In hindsight I’m amazed at the social capital we displayed at such a young age, for we all acted like good children and refused to point fingers. I was told, though, that there were a couple of other kids who had said they suspected me, though they weren’t sure. I responded that they were just trying to cover their own arses, perhaps, and that I wouldn’t have dared to do that with Snuff in such close vicinity. No evidence was found, so the school took the next step in finding the perpetrator. They suspended the whole lot of us – everyone who was seated in that computer lab during that class (we had two labs, and they weren’t connected to each other, so people in the other lab went scot free). This happened on a Friday.

We were told that we would be let in to class only after our parents had met the principal. On Monday, my mother accompanied me to school, profoundly embarrassed (that I had brought such shame to the family by getting myself suspended from school), and upset (that I didn’t sit with the “decent boys” in the other lab (my friends who my mother knew well were in that lab and went free), instead choosing to hang out with the “poli” crowd). I have no clue what the principal told her or vice versa. I was back in class, as was everyone else who had been suspended along with me. Life went on as usual after that, except that they uninstalled Winpopup from our school computers.

Soon after graduating in 2000, I visited school to collect some papers. I met Snuff, and she asked me to confess, “now that I had graduated and she couldn’t do a thing”. I told her that I hadn’t done it. The last time I visited school was in 2004. Snuff was still around, and she said “at least now you confess”. I pleaded innocence again, and we had a good laugh about it. Even recently, when I met one of the guys who had said he suspected me (and who I had pointed fingers at), we discussed this episode and laughed about it. That is my lasting memory with respect to Winpopup, for I never used it again.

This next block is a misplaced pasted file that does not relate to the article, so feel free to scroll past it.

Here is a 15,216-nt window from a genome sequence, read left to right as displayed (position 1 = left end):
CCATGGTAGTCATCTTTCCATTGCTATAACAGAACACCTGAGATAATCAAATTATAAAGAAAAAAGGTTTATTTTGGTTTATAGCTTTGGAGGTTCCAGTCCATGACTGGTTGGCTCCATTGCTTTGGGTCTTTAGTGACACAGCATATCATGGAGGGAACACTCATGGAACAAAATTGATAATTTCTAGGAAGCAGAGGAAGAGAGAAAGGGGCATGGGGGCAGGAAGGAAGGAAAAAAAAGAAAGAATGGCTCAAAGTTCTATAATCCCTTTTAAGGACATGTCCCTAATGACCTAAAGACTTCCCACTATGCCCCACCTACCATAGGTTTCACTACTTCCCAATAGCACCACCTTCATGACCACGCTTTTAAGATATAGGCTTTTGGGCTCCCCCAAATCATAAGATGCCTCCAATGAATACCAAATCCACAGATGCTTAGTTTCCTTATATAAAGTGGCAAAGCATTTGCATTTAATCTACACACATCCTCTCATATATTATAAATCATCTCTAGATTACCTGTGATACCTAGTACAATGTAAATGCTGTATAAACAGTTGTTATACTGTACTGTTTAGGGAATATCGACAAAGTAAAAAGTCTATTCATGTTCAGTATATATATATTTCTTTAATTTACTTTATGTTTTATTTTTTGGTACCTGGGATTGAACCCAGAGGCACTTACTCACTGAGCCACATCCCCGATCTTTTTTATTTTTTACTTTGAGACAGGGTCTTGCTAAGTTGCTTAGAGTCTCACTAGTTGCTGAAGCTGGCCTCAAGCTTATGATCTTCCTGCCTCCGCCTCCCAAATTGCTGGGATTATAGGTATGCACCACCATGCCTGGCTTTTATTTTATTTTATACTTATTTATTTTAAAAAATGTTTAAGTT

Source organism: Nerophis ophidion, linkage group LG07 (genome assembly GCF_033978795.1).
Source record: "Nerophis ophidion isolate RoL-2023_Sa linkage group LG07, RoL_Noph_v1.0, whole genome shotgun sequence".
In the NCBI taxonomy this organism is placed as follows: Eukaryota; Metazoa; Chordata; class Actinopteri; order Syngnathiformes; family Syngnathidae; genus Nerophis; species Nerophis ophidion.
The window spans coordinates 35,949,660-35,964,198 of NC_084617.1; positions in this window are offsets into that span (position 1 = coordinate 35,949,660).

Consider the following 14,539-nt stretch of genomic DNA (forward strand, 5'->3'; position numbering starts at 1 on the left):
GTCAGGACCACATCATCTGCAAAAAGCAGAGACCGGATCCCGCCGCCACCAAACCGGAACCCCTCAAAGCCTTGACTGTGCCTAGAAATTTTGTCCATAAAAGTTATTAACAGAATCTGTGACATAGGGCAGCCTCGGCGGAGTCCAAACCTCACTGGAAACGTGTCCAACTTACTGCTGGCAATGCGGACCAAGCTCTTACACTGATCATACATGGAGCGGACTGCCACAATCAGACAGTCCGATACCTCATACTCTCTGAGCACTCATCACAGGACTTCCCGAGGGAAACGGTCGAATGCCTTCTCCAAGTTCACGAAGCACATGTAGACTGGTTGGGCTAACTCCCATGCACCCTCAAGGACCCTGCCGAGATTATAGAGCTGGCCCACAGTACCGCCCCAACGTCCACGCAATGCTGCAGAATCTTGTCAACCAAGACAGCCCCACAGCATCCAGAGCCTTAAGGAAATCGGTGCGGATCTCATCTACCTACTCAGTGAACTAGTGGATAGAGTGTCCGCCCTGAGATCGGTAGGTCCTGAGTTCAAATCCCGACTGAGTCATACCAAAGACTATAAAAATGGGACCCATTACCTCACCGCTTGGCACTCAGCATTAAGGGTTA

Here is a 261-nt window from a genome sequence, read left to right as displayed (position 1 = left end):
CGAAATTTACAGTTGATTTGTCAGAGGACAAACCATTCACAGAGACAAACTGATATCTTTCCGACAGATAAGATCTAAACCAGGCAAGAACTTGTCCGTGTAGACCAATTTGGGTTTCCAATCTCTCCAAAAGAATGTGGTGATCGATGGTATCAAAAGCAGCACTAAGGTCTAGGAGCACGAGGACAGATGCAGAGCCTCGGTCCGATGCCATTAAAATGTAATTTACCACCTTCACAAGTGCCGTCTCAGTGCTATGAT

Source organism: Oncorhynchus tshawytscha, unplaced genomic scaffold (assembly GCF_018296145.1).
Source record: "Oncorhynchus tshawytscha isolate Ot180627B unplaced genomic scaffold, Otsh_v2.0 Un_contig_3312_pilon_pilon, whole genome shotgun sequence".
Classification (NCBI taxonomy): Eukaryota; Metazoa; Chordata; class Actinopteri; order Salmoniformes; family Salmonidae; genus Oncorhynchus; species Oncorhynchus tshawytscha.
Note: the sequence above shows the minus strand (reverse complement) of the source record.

Circling back, the point I’m trying to make is that getting suspended from NPS is no big deal – the things they suspend you for, most people go through it at some point of time during their time in school. I have friends who were once suspended for bunking school without permission to go watch an air show! Most of the time it’s rather trivial, and looking back, hilarious. Assuming that the culture is still the same now, and in other NPSs (I went to the one in Indiranagar), I would be very surprised if a student would take a suspension from school so seriously as to kill herself.

It’s a kind of Bayesian analysis here, but my hypothesis is that given the school’s practice of suspending people for all sorts of trivial things (once suspended you are let back in only if you bring your parents along – that’s standard practice), you can’t really blame them for suspending a girl for “being too close to a boy”. Essentially the “information content” in being suspended from NPS is way too low!